When the Tax Cuts and Jobs Act became law, there were ripple effects throughout the job market, stock market and even the real estate market. One lesser known category impacted by the law though was divorce.
Starting January 1, 2019, the way in which alimony payments can be invested, deducted and taxed are changing – all agreements made prior to the end of 2018 will be grandfathered in. Currently, the alimony payer is able to deduct their payment from their taxes, often lowering their tax bracket and, thus, the amount they owe, while the receiver of the alimony would report the payment at an oftentimes lower taxable income rate.
At the beginning of the year, the new tax law is removing those benefits, which are often used as bargaining tools to create a win-win situation and a more mutually beneficial divorce settlement.
The Retirement Dilemma
For many, part of their income is placed into a retirement account such as a 401k or IRA each year. This often lowers their current tax rate while building their retirement accounts. If someone’s sole or main income is through alimony, the ability to save for old age is hindered greatly and impacts the way they can save.
There are strategic ways to save for retirement though.
With the new law, the recipient of the alimony payment is not able to put that money into a retirement account because the money is no longer considered taxable income. However, the payer can now use retirement accounts to place a dedicated amount of the payment into a designated IRA. Because the payer is setting up an IRA, which is a pre-tax retirement account, they can use this method to use dollars that they would eventually have to pay tax on. When it comes time to withdrawal, 59.5 years of age unless they want to pay a penalty, the ex-spouse will then pay tax on the account like anyone else.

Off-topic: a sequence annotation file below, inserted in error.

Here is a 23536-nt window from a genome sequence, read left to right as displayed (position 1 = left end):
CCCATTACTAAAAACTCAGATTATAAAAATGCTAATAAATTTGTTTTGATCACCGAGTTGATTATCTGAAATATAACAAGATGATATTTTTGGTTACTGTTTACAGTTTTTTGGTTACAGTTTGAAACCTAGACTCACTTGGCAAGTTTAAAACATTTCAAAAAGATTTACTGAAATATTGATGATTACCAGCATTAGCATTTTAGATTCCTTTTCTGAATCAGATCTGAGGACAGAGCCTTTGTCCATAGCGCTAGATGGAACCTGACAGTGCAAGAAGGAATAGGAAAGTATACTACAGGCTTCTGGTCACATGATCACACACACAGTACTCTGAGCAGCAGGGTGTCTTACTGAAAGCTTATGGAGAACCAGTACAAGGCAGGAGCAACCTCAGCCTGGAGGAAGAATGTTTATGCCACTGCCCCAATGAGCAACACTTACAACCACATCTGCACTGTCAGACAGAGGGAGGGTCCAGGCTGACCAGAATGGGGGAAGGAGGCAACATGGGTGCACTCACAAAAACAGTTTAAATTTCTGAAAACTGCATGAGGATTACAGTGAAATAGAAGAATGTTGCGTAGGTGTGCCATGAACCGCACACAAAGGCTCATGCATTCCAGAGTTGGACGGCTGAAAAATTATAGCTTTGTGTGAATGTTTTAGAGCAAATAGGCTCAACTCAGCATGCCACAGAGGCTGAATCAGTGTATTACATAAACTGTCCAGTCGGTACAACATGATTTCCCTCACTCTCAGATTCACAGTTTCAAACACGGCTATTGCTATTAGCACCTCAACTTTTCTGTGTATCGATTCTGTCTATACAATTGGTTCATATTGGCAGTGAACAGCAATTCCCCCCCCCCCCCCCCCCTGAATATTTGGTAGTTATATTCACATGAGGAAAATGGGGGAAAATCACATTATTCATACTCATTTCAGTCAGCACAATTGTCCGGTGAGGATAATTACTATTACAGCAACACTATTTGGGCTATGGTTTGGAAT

One enticing reason to put money into a retirement account is that it reduces the tax burden. Just because the recipient can no longer take advantage of this tax break doesn’t mean they should forego their retirement savings. Additional earnings can be placed into a taxable account designated for retirement savings.
A certified divorce financial analyst can work with their client, the divorce attorney, the client’s financial advisor and anyone else on client’s team to find out what the most financially intelligent decisions to make are and the ideal ways to structure settlements by using the best financial tools available.
Regardless of whatever side of the divorce one is on, a certified divorce financial analyst will review where their client’s finances stand now and help build a path to ensure short-term needs, like income and expenses, are restructured appropriately and long-term financial needs such as retirement accounts are still on-track to meet specific goals. During times when assets may be in question and the financial future is being reset, the help of a financial advisor can reevaluate and help clients make the smart decisions moving forward.